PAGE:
The issue of grandparent’s visitation rights has been something of a moving target over the last few decades, and laws differ between states. Here’s what you need to know if you are a grandparent needing help to get visitation with your grandchild.
Do grandparents have visitation rights in Illinois? While the state of Illinois has recognized that extended family members often play a large role in a child’s life, their rights to see their grandchild/grandchildren is far more complicated. The courts almost always favor leaving children in the care of their biological parents. However, in cases where a parent is incapable or doesn’t want to take care of their children, a grandparent can petition for custody.
Overview of Grandparent Visitation Laws
Visitation is when a person who is not the parent of a child spends time with that child. Visitation used to include time spent by a parent with a child, but that is now legally called parenting time. In Illinois, there are no federal laws governing visitation rights for grandparents. However, depending on family dynamics, Illinois grandparents do have a limited legal right to visit their grandchildren, especially if the parents are divorced.
In general, it is up to the parents of a child to decide who can spend time with that child. But sometimes a non-parent can get a court order to force the parents to let them spend time with a child if the child is at least one year old.
Only the following people can get a court order for visitation with a child:
- Brother or Sister
To obtain parenting time rights in Illinois, grandparents must meet the following requirements:
- Show that they have been unreasonably denied parenting time by a parent of the grandchild
- Show that one of the following statements is true:
- A parent is incompetent.
- A parent has been dead or missing for at least three months.
- A parent has been incarcerated for at least three months.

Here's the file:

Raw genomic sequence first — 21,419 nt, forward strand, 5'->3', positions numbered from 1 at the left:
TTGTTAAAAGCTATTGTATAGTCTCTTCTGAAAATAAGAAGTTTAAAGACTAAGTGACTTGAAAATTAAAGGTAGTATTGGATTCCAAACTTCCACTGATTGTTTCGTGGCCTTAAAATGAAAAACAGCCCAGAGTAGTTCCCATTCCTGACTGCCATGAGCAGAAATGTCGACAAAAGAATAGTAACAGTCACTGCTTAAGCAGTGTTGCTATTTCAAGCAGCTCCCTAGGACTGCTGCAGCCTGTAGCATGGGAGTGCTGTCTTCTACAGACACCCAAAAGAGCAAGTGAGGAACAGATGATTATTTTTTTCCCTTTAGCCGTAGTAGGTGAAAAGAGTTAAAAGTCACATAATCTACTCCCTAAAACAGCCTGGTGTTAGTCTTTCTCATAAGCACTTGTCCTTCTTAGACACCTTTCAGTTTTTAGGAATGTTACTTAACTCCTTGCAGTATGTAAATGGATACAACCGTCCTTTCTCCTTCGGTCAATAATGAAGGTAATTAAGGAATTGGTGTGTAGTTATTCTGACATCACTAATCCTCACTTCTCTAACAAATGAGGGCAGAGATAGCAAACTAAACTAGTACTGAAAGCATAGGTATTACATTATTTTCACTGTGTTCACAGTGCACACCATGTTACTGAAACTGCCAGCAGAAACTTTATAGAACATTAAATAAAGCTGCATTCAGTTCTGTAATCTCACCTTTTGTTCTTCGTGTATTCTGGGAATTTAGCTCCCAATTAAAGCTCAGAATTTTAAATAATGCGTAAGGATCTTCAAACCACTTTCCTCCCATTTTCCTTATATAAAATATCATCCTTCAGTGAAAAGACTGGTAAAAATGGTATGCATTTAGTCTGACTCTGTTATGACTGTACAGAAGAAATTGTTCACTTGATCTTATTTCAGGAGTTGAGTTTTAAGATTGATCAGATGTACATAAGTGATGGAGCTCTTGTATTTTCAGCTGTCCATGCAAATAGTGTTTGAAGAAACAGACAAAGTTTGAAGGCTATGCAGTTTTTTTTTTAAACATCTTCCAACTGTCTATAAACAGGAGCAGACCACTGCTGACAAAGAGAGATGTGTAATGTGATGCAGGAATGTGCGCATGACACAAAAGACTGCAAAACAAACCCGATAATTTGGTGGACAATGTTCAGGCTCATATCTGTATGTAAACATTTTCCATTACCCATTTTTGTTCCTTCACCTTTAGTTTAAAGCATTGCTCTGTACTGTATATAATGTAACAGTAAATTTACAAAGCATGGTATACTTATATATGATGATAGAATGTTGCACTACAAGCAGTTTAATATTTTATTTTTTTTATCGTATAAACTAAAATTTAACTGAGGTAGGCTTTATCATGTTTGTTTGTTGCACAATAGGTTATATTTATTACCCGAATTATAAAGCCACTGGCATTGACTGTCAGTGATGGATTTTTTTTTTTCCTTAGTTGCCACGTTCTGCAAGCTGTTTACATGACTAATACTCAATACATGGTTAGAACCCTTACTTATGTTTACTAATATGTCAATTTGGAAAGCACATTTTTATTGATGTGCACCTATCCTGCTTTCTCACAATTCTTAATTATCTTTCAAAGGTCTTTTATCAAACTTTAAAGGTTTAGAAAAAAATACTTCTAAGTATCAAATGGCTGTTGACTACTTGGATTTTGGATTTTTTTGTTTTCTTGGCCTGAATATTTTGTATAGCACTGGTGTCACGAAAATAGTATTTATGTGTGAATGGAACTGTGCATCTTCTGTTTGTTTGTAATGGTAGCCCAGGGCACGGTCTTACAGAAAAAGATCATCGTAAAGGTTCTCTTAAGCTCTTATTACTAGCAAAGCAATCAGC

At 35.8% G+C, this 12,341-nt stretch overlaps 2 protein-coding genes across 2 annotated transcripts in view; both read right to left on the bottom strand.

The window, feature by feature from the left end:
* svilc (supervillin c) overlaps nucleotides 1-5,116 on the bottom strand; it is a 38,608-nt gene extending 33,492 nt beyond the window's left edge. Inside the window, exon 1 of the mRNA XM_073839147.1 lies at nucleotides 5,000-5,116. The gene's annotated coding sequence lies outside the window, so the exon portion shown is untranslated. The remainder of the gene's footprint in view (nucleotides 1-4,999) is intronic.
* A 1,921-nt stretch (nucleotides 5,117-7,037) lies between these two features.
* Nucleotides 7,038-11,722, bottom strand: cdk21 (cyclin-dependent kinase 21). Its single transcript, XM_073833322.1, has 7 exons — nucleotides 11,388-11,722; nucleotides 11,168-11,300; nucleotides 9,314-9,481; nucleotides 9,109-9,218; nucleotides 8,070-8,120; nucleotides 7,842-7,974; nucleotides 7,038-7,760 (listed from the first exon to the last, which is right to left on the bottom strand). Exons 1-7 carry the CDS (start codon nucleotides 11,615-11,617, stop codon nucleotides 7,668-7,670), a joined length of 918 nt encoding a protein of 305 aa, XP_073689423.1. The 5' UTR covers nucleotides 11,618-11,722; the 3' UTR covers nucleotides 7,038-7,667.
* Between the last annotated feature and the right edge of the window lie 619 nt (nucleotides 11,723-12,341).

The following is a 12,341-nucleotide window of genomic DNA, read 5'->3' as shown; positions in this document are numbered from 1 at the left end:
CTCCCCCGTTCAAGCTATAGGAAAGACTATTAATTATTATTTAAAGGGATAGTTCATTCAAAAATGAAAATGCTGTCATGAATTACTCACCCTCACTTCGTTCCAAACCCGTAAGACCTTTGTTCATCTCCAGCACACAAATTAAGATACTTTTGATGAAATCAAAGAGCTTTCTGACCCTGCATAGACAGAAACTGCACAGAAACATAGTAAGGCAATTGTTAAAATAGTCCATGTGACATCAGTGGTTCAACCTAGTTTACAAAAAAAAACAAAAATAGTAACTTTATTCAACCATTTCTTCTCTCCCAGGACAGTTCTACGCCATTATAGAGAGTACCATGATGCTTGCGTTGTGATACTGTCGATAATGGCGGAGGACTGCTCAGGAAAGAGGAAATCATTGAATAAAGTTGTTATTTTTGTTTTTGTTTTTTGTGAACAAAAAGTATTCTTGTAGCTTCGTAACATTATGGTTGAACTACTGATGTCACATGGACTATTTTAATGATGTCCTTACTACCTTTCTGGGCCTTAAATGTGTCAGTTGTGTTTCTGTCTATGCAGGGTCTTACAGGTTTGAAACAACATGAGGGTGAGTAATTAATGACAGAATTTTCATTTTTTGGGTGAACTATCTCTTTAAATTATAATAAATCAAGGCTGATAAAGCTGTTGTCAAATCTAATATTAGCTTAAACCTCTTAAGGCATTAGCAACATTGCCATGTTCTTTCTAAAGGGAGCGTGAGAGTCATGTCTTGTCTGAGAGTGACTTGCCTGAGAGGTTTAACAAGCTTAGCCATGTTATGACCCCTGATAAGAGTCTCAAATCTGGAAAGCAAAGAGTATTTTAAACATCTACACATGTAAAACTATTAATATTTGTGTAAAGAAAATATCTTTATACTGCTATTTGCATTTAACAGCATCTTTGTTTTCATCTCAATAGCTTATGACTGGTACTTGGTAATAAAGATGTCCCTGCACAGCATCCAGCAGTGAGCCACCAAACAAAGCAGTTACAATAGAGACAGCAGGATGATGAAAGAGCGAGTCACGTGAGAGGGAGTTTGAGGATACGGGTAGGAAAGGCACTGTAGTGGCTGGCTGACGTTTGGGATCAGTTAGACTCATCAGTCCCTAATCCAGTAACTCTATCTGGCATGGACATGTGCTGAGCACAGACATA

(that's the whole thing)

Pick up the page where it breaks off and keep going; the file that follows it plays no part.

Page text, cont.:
- The child’s parents are divorced or legally separated, or there is a pending dissolution or custody proceeding, and at least one parent has no objection.
- The child is born out of wedlock and the parents are not living together.
The court will then review:
- The grandchild’s preference
- The grandparents’ intentions in seeking parenting time
- Whether the denial of parenting time has been in good faith
- The closeness of the relationship between the child and the grandparents
- Whether the time requested might have a damaging effect on the child’s regular activities
- Whether the child lived with the grandparent or the grandparent was the primary caretaker of the child for at least six consecutive months
- The frequency of contact for at least one year
- The mental and physical health of the child
- The physical and mental well-being of the grandparents
Gaining Custody for Grandparents
It is possible for a grandparent to obtain custody of a grandchild. The first way is through petitioning the court for custody of the grandchildren. Both parents of the child must voluntarily relinquish their parental rights to the child unless there is another issue like abuse. Parents may give up the rights to their children for many deeply personal reasons such as addiction or mental health issues. Other times, very young parents relinquish their parental rights so that a grandparent or grandparents can adopt the child.
The second way grandparents can be awarded custody of their grandchildren if the biological parents have been found to be abusive or neglectful to the child. The Department of Children and Family Services oversees children who are taken from abusive homes. There is also an option for grandparents to become the legal guardian of a child called “Private Subsidized Guardianship.” This permanent measure is usually reserved for situations in which there is no hope of reuniting the child with his or her biological parents.
Adoption and Grandparents’ Rights
In most situations, adoption severs ties between a child and biological family members, including grandparents. Any visitation orders entered before a child’s adoption will automatically terminate when an adoption is finalized.
Even in the case of a stepparent adoption, grandparent visitation isn’t a given; Grandparents can bring a visitation petition in the case of a stepparent adoption, but the grandparent must still demonstrate that the lack of visitation would harm the child. In many cases, it’s difficult for a grandparent to meet that burden.
Grandparents have a unique place in a child’s life, and being refused visitation can bring anguish on both the grandparents and more importantly, the child. If you have been denied the right to see your grandchild, you should speak with the experienced attorneys at Masters Law Group. Based in downtown Chicago, we represent grandparents who are facing the stressful and highly emotional facing matters of child visitation and related issues.
Contact us here today and we will protect your rights as a grandparent and provide you with the representation you need to achieve the best results.